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DECATUR – Scientific experiments conducted by high school students are typically not much more than an academic exercise.

Not so with research under way this summer at Millikin University, where three economically disadvantaged high school seniors are helping create and study hollow nanoparticles, specifically clumps of silver atoms coated with clumps of gold atoms, to see if they can one day be injected into tumors to destroy cancer from the inside out without harming healthy tissue.

“Nanoparticles are apparently preferentially taken in by cancer cells and may also be useful in locating them,” said Millikin's Anne Rammelsberg, who with fellow associate professor of chemistry Paris Barnes, is overseeing the project.

The American Chemical Society Project SEED summer research program awarded Millikin $7,000 in fellowship funds to involve the high school students, and the Decatur-Springfield ACS Chapter kicked in another $500 so that each could get a $2,500 stipend for their work.

Alison Harris and Perri Grimes of Eisenhower High School and Precious Dixon of MacArthur High School started last week and will work full time in the Leighty-Tabor Science Center through Aug. 7.

Millikin undergraduates also working on the project with the high school students are seniors Peter Piers of Schaumburg and Aaron Fleming of Lovington.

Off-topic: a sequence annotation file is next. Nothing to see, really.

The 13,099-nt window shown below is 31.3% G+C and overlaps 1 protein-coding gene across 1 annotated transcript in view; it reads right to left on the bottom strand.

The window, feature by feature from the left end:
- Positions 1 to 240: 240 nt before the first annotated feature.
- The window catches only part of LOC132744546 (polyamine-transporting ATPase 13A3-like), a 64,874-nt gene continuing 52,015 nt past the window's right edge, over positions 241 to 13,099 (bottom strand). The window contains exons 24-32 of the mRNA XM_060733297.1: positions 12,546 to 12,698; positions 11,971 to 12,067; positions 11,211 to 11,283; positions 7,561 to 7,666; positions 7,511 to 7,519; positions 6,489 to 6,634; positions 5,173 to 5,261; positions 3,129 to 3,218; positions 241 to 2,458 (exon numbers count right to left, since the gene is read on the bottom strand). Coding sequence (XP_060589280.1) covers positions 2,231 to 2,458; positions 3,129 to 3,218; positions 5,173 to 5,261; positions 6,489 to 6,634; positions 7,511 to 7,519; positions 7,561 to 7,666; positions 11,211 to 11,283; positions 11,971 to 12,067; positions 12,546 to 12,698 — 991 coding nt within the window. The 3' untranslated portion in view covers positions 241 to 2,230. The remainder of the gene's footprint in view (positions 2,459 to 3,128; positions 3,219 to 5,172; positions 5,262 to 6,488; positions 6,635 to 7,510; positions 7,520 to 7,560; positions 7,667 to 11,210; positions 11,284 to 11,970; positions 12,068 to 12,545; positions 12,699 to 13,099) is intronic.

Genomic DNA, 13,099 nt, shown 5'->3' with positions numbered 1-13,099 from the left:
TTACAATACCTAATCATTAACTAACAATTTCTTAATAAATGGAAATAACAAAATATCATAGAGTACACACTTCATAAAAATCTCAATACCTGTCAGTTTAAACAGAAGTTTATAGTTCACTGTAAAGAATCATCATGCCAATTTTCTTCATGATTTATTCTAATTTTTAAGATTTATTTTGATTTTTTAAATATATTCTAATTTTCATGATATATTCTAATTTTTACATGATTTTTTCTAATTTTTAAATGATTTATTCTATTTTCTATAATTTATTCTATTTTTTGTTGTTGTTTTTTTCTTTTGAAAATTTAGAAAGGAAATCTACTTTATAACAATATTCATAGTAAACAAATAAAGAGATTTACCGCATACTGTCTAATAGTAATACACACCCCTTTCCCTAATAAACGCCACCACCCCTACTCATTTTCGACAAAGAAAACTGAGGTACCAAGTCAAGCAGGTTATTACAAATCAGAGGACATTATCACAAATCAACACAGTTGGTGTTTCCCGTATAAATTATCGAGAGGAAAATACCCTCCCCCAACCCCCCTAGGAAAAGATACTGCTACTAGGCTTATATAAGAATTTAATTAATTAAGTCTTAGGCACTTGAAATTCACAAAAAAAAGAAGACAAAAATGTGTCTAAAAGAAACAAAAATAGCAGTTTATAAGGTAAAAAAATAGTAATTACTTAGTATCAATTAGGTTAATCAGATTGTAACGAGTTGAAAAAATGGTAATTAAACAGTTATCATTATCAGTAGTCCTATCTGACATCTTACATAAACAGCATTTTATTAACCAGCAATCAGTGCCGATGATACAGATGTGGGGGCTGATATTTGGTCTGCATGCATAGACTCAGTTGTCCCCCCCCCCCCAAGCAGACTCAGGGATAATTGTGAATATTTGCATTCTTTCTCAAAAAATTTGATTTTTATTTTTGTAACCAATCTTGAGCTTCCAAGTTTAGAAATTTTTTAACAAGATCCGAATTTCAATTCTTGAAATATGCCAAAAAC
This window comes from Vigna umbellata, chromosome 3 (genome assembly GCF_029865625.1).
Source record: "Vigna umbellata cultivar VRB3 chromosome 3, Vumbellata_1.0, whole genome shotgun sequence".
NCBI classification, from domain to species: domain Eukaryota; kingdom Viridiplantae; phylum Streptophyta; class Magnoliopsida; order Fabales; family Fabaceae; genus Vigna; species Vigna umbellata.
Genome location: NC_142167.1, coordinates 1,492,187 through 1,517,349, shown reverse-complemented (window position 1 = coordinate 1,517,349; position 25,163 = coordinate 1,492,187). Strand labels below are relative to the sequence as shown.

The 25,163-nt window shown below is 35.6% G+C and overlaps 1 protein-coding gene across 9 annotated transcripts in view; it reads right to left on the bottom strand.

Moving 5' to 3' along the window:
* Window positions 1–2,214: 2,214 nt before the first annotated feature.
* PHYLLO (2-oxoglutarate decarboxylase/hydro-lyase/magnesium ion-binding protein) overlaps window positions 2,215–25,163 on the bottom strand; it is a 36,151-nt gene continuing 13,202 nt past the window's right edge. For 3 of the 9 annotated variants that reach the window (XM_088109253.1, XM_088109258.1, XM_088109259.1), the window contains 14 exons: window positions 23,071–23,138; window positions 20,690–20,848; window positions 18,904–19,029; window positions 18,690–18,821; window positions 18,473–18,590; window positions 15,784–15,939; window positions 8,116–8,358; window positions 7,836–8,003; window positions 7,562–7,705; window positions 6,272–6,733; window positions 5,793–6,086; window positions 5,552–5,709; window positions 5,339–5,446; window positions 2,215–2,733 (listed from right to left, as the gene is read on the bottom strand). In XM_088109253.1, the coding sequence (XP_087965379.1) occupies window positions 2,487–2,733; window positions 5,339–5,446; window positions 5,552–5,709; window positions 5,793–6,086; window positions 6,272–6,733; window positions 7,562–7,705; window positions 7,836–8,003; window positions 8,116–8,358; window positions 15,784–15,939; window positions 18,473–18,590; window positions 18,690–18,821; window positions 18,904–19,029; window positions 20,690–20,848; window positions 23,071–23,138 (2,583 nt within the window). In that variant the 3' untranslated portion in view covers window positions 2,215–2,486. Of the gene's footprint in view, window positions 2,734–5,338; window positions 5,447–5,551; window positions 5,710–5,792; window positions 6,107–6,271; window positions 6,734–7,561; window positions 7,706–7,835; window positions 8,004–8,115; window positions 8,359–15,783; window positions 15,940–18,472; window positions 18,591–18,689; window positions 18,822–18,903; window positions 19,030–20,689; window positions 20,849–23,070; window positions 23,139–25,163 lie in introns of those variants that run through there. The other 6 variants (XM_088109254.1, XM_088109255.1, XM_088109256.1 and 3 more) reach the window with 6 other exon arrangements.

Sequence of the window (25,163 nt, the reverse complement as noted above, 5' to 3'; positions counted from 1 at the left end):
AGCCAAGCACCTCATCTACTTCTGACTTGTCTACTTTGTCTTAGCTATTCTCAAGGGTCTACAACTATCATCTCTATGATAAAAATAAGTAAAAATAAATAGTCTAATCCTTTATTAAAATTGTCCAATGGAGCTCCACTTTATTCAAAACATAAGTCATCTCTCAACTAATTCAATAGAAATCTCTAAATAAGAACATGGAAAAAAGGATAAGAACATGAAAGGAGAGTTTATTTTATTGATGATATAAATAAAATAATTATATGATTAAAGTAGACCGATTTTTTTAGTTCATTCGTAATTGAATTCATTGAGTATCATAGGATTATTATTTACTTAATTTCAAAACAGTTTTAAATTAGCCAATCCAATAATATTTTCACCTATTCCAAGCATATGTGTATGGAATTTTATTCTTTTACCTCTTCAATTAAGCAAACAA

Harris and Grimes said they are both more interested in the biological sciences, with Harris looking at studying animal or environmental science in college. Grimes is considering a career in nursing.

The trio made silver nanoparticles their first day and on day 2, the youthful researchers turned their attention to using the silver nanoparticles to former hollow gold nanoparticles.

First, however, they had to let the solution containing the silver nanoparticles warm up to room temperature and add the gold-containing liquid gradually, at a rate of about 61 microliters every 30 seconds, to achieve the desired result. “If you add the gold too quickly, it clumps with itself too much,” Rammelsberg said.

Harris and Grimes used a pair of micropipetters and the stopwatch function on Harris' cellphone to complete the task. “My solution is starting to look bluish now,” Grimes said.

“I'm really excited to be in this program,” Harris said. “I thought it would help with college.”

Their science teacher, Penny Dunning, who was visiting that day, told her students she was proud.

“I'm a cancer survivor, so I'm really happy to see you working on this,” Dunning said.

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